With the world in the grip of a pandemic and impeachment now a distant memory, the issue of security assistance to Ukraine has unsurprisingly disappeared from the national discourse.
But Washington’s armament of that country, and Eastern Europe more broadly, continues apace: over the past few years, the United States has conducted or approved the transfer of tens of billions of dollars’ worth of high-tech military equipment to the region.
Most of this has occurred through the mechanism of Foreign Military Sales, and since 2018, almost every country between Germany and Russia has inked deals for major U.S. weapons systems. Outside of the infamous $391 million aid package to Ukraine, Poland has signed deals for F-35 stealth fighters, the PATRIOT missile defense system, the High Mobility Artillery Rocket System (HIMARS), and Javelin anti-tank missiles; Slovakia and Bulgaria have initiated F-16 buys; the Czech Republic, Latvia, and Lithuania have started procuring Black Hawk helicopters; Romania has purchased HIMARS and additional PATRIOT systems; and Slovenia, Lithuania, and Montenegro have bought the Humvee-replacing Joint Light Tactical Vehicle.
Considered as a whole, these military sales constitute the most significant infusion of arms into the region since the end of the Cold War. Yet they have attracted little scrutiny or discussion.
The rationale of proponents is that sales bolster the capabilities of allies, which deters Russian aggression in a strategic and contested area while lowering the direct costs to the U.S. military. Security assistance allows the U.S. to “maintain pressure on Russia, which continues to undermine the rules-based international order,” per a State Department explainer. In the cruder summation of Rep. Adam Schiff, the U.S. provides weapons to our partners “so that we can fight Russia over there, and we don't have to fight Russia here.”
But if the goal is to preserve a stable peace in Europe, the impacts of these arms transfers are much more dubious.
At the most basic level, flooding an already tense region with weaponry makes a crisis much more likely. Seeing its rivals acquire significant new capabilities will lead Russia to dial up its defense investments, in turn creating more pressure for the U.S. and its allies to continue their buildups. Once they really get going, arms races are very difficult to stop—and the evidence suggests that piling up weapons significantly increases the probability they will be used.
Arms exports can also reduce our ability to manage the geopolitical situation. The antagonisms between our Eastern European partners and Moscow, however justified, reflect interests which are distinct and often divergent from those of the United States (consider, for example, the recent dispute between Poland and Russia over the historiography of World War II). By dramatically augmenting the military capabilities of these countries, Washington both empowers them to pursue regional goals more assertively and suggests these moves will receive ongoing U.S. support. Particularly in the case of a non-NATO partner like Ukraine, such commitments are not wise to make or keep.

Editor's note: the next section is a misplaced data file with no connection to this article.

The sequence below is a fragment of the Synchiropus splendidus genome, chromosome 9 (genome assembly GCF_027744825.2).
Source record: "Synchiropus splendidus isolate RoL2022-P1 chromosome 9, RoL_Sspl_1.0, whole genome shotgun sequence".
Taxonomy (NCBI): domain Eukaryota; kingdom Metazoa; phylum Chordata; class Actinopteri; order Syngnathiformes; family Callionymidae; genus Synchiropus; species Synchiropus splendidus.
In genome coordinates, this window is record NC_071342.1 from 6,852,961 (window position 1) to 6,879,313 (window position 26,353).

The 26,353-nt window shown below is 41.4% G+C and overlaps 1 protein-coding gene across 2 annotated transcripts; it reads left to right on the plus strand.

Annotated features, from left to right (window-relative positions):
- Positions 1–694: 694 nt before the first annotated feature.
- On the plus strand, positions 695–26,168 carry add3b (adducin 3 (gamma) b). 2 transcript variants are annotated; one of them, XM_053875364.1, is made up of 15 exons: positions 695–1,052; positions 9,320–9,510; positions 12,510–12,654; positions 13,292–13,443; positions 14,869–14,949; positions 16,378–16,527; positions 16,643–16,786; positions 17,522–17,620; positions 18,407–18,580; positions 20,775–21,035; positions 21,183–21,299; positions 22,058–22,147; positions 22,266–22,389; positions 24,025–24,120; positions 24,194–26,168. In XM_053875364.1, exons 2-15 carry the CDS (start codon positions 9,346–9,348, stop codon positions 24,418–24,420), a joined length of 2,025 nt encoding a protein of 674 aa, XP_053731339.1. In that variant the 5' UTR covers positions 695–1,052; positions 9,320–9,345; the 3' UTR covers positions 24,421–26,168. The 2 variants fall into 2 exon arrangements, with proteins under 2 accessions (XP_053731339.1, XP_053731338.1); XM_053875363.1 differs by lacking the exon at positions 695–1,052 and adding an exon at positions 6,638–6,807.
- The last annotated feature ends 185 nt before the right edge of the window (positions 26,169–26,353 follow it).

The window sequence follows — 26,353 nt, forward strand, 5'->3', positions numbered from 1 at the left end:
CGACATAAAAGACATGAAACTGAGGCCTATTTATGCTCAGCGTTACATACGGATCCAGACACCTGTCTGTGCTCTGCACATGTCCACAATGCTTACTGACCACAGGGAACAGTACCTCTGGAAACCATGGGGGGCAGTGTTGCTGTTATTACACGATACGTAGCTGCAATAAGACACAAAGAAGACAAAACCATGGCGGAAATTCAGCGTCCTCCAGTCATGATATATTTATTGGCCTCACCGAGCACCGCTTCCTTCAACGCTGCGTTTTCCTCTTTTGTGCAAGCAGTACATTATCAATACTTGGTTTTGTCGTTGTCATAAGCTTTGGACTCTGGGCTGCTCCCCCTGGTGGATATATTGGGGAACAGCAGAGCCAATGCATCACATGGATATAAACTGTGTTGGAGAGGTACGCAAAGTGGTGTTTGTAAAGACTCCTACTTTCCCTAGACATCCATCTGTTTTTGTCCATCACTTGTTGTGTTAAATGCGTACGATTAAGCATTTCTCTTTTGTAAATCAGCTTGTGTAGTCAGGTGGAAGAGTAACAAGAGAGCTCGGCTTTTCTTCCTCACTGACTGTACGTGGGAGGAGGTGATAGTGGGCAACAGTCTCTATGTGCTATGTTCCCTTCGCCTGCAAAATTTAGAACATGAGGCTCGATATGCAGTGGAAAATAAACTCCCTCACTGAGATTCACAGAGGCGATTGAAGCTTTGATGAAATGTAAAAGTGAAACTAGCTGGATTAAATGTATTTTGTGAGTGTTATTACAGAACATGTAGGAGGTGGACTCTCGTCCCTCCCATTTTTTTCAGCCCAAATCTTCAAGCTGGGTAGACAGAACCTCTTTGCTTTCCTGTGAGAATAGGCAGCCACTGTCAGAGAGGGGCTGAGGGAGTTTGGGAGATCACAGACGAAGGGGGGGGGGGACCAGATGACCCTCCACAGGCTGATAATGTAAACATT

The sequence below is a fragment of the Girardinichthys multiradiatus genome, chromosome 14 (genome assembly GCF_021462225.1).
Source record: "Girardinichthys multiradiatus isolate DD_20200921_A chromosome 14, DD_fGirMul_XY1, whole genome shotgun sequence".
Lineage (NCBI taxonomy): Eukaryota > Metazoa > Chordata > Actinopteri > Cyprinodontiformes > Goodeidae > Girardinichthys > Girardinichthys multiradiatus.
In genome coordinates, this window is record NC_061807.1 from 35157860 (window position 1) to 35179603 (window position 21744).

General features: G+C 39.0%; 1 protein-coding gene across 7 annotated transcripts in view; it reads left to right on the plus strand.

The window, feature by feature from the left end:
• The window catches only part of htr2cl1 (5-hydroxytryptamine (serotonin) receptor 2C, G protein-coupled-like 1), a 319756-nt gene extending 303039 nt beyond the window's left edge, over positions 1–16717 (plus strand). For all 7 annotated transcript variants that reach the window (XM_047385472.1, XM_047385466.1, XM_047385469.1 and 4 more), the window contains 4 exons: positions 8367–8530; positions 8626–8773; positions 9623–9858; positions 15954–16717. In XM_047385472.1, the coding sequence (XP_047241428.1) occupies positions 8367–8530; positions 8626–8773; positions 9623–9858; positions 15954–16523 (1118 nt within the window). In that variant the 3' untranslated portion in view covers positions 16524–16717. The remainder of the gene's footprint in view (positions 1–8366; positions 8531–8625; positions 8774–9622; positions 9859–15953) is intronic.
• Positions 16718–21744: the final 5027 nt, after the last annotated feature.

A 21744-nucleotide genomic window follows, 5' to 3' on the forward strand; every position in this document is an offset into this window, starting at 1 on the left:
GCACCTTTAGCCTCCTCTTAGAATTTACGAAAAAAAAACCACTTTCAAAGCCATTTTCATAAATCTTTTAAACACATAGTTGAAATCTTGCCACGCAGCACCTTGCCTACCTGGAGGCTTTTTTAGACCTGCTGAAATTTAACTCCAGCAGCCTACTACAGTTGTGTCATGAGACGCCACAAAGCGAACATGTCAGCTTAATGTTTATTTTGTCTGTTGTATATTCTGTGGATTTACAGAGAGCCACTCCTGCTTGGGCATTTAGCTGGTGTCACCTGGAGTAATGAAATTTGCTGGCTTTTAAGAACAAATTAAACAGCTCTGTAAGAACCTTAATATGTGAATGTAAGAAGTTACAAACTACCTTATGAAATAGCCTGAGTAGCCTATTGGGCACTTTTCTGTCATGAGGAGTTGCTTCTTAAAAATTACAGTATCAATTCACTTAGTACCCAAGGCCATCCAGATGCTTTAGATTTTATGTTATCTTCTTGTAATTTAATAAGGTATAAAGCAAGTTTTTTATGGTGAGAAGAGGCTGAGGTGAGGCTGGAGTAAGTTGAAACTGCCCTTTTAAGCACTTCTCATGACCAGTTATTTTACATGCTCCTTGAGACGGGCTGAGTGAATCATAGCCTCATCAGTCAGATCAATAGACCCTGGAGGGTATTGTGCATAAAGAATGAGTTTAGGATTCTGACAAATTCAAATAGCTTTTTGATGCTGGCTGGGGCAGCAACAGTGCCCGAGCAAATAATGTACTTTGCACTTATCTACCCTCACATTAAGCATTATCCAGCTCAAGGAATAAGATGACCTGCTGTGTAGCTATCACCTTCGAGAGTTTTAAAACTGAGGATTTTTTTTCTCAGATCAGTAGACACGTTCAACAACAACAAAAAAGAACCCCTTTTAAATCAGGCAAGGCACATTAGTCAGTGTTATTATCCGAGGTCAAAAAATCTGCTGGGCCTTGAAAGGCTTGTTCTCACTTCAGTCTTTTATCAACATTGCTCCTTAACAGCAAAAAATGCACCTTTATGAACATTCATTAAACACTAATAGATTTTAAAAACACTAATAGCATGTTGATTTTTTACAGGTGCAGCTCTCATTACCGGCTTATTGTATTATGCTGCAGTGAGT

The scholarship also suggests that a changing balance of power creates a greater risk of conflict.
There has been much analysis of the so-called ‘Thucydides Trap’—in which a declining hegemon seeks to prevent, by force, the rise of a rival—as it applies to the U.S.-China relationship. But similar conditions exist in Eastern Europe. Russia is no match for NATO, but it currently occupies a position of strategic pre-eminence near its borders; it is a nuclear superpower, fields a powerful conventional military, dwarfs the economies and populations of most of its neighbors, and maintains a considerable sphere of influence. At the same time, the country’s population is decreasing, and its economy lacks the size or dynamism to bankroll anything resembling the global presence of the former Soviet Union.
Though its predominance in the region will remain a fact over the near to mid-term, the gap separating Russian power from that of its neighbors is narrowing. Taken in the aggregate, both the bigger purchases (like Polish acquisition of fifth-generation fighters) and the smaller ones (like Baltic acquisition of Black Hawks) are eroding Russia’s strategic edge faster than anticipated. This is, of course, the goal of U.S. security assistance, and advocates contend it deters aggression and so makes conflict less likely. But if Moscow concludes it can’t reverse this relative decline while neighbors are signaling they’re preparing for a fight, it will be tempting to ratchet up kinetic activities while the conventional military advantage remains as wide as possible.
This kind of thinking, it should be recalled, was a considerable factor in the lead-up to the First World War: worried that every passing year strengthened Russia’s position at the expense of their own, German strategic planners urged an offensive war while they retained the upper hand.
Decades of uncontested primacy has left the U.S. unprepared for the subtleties and high stakes of great power politics. Given the imperative of managing our relationship with Russia, and the finesse required to do so, massive arms transfers may not be the most productive policy decision. Instead, we should keep our eyes on the long game and work toward a stable modus vivendi. Careful thought should be given to second-order effects, as well as the view from Moscow. This doesn’t mean abandoning allies, but neither does it mean writing blank checks.
The U.S. should cast aside the mentality that introducing advanced weaponry into the region is always stabilizing—and consider how imprudently managed security assistance can increase the risk of unintentional conflict, reduce its strategic control of the situation, and provoke potentially destabilizing responses.
Luke Nicastro is a defense analyst and writer based in Washington, D.C.